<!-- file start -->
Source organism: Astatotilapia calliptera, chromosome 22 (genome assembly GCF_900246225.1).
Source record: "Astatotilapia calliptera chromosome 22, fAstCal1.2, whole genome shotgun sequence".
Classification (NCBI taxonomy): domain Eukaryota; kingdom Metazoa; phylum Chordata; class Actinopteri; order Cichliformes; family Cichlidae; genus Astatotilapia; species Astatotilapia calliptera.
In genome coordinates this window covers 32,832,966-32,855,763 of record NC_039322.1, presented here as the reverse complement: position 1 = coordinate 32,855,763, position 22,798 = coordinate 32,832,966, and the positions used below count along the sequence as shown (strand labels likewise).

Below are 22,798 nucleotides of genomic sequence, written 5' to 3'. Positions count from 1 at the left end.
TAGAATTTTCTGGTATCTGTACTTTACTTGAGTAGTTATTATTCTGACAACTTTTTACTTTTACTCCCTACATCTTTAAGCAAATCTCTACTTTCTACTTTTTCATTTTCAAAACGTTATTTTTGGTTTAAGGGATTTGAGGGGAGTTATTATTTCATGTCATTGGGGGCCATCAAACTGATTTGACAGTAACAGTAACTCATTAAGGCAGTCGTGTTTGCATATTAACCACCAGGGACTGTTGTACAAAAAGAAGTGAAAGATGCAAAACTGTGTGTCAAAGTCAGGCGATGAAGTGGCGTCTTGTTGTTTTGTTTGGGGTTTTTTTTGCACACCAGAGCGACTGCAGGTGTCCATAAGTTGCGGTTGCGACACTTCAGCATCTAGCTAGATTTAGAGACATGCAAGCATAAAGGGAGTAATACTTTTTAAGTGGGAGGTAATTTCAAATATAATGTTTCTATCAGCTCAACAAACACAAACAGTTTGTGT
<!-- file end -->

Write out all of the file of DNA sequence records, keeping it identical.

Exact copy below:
Source organism: Astatotilapia calliptera, chromosome 22 (genome assembly GCF_900246225.1).
Source record: "Astatotilapia calliptera chromosome 22, fAstCal1.2, whole genome shotgun sequence".
Classification (NCBI taxonomy): domain Eukaryota; kingdom Metazoa; phylum Chordata; class Actinopteri; order Cichliformes; family Cichlidae; genus Astatotilapia; species Astatotilapia calliptera.
In genome coordinates this window covers 32,832,966-32,855,763 of record NC_039322.1, presented here as the reverse complement: position 1 = coordinate 32,855,763, position 22,798 = coordinate 32,832,966, and the positions used below count along the sequence as shown (strand labels likewise).

Below are 22,798 nucleotides of genomic sequence, written 5' to 3'. Positions count from 1 at the left end.
TAGAATTTTCTGGTATCTGTACTTTACTTGAGTAGTTATTATTCTGACAACTTTTTACTTTTACTCCCTACATCTTTAAGCAAATCTCTACTTTCTACTTTTTCATTTTCAAAACGTTATTTTTGGTTTAAGGGATTTGAGGGGAGTTATTATTTCATGTCATTGGGGGCCATCAAACTGATTTGACAGTAACAGTAACTCATTAAGGCAGTCGTGTTTGCATATTAACCACCAGGGACTGTTGTACAAAAAGAAGTGAAAGATGCAAAACTGTGTGTCAAAGTCAGGCGATGAAGTGGCGTCTTGTTGTTTTGTTTGGGGTTTTTTTTGCACACCAGAGCGACTGCAGGTGTCCATAAGTTGCGGTTGCGACACTTCAGCATCTAGCTAGATTTAGAGACATGCAAGCATAAAGGGAGTAATACTTTTTAAGTGGGAGGTAATTTCAAATATAATGTTTCTATCAGCTCAACAAACACAAACAGTTTGTGT